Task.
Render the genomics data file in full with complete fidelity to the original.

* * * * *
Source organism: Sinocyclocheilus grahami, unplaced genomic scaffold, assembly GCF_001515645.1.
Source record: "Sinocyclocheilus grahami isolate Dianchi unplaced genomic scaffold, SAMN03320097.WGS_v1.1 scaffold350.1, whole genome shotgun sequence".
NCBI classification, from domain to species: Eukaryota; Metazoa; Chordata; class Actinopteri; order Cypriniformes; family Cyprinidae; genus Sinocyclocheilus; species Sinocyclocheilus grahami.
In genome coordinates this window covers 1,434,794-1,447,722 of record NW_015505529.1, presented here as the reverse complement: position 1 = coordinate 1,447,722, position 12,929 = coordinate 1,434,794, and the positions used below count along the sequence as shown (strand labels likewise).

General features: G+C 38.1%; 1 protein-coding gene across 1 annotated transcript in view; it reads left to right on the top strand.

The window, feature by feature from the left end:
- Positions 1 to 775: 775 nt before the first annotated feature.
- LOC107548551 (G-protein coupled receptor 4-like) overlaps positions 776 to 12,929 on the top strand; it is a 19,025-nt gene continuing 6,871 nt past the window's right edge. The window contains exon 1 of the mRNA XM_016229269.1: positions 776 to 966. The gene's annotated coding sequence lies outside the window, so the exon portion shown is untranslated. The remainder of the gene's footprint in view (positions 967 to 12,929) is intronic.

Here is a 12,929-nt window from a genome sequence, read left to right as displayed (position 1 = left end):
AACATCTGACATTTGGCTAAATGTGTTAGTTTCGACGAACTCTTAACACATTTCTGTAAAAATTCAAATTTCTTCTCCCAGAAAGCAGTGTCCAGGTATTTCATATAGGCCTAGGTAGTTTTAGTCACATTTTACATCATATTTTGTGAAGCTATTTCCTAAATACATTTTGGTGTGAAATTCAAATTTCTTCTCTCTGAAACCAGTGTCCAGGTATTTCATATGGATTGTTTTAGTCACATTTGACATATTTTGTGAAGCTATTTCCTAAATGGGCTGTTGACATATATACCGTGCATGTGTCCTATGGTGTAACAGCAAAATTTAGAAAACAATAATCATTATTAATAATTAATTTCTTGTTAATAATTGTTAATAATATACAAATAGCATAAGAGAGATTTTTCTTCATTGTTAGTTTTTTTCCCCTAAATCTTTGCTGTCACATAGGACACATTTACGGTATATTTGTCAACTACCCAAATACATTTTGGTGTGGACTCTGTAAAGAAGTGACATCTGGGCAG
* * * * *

Source organism: Sinocyclocheilus grahami, unplaced genomic scaffold, assembly GCF_001515645.1.
Source record: "Sinocyclocheilus grahami isolate Dianchi unplaced genomic scaffold, SAMN03320097.WGS_v1.1 scaffold350.1, whole genome shotgun sequence".
NCBI classification, from domain to species: Eukaryota; Metazoa; Chordata; class Actinopteri; order Cypriniformes; family Cyprinidae; genus Sinocyclocheilus; species Sinocyclocheilus grahami.
In genome coordinates this window covers 1,434,794-1,447,722 of record NW_015505529.1, presented here as the reverse complement: position 1 = coordinate 1,447,722, position 12,929 = coordinate 1,434,794, and the positions used below count along the sequence as shown (strand labels likewise).

General features: G+C 38.1%; 1 protein-coding gene across 1 annotated transcript in view; it reads left to right on the top strand.

The window, feature by feature from the left end:
- Positions 1 to 775: 775 nt before the first annotated feature.
- LOC107548551 (G-protein coupled receptor 4-like) overlaps positions 776 to 12,929 on the top strand; it is a 19,025-nt gene continuing 6,871 nt past the window's right edge. The window contains exon 1 of the mRNA XM_016229269.1: positions 776 to 966. The gene's annotated coding sequence lies outside the window, so the exon portion shown is untranslated. The remainder of the gene's footprint in view (positions 967 to 12,929) is intronic.

Here is a 12,929-nt window from a genome sequence, read left to right as displayed (position 1 = left end):
AACATCTGACATTTGGCTAAATGTGTTAGTTTCGACGAACTCTTAACACATTTCTGTAAAAATTCAAATTTCTTCTCCCAGAAAGCAGTGTCCAGGTATTTCATATAGGCCTAGGTAGTTTTAGTCACATTTTACATCATATTTTGTGAAGCTATTTCCTAAATACATTTTGGTGTGAAATTCAAATTTCTTCTCTCTGAAACCAGTGTCCAGGTATTTCATATGGATTGTTTTAGTCACATTTGACATATTTTGTGAAGCTATTTCCTAAATGGGCTGTTGACATATATACCGTGCATGTGTCCTATGGTGTAACAGCAAAATTTAGAAAACAATAATCATTATTAATAATTAATTTCTTGTTAATAATTGTTAATAATATACAAATAGCATAAGAGAGATTTTTCTTCATTGTTAGTTTTTTTCCCCTAAATCTTTGCTGTCACATAGGACACATTTACGGTATATTTGTCAACTACCCAAATACATTTTGGTGTGGACTCTGTAAAGAAGTGACATCTGGGCAG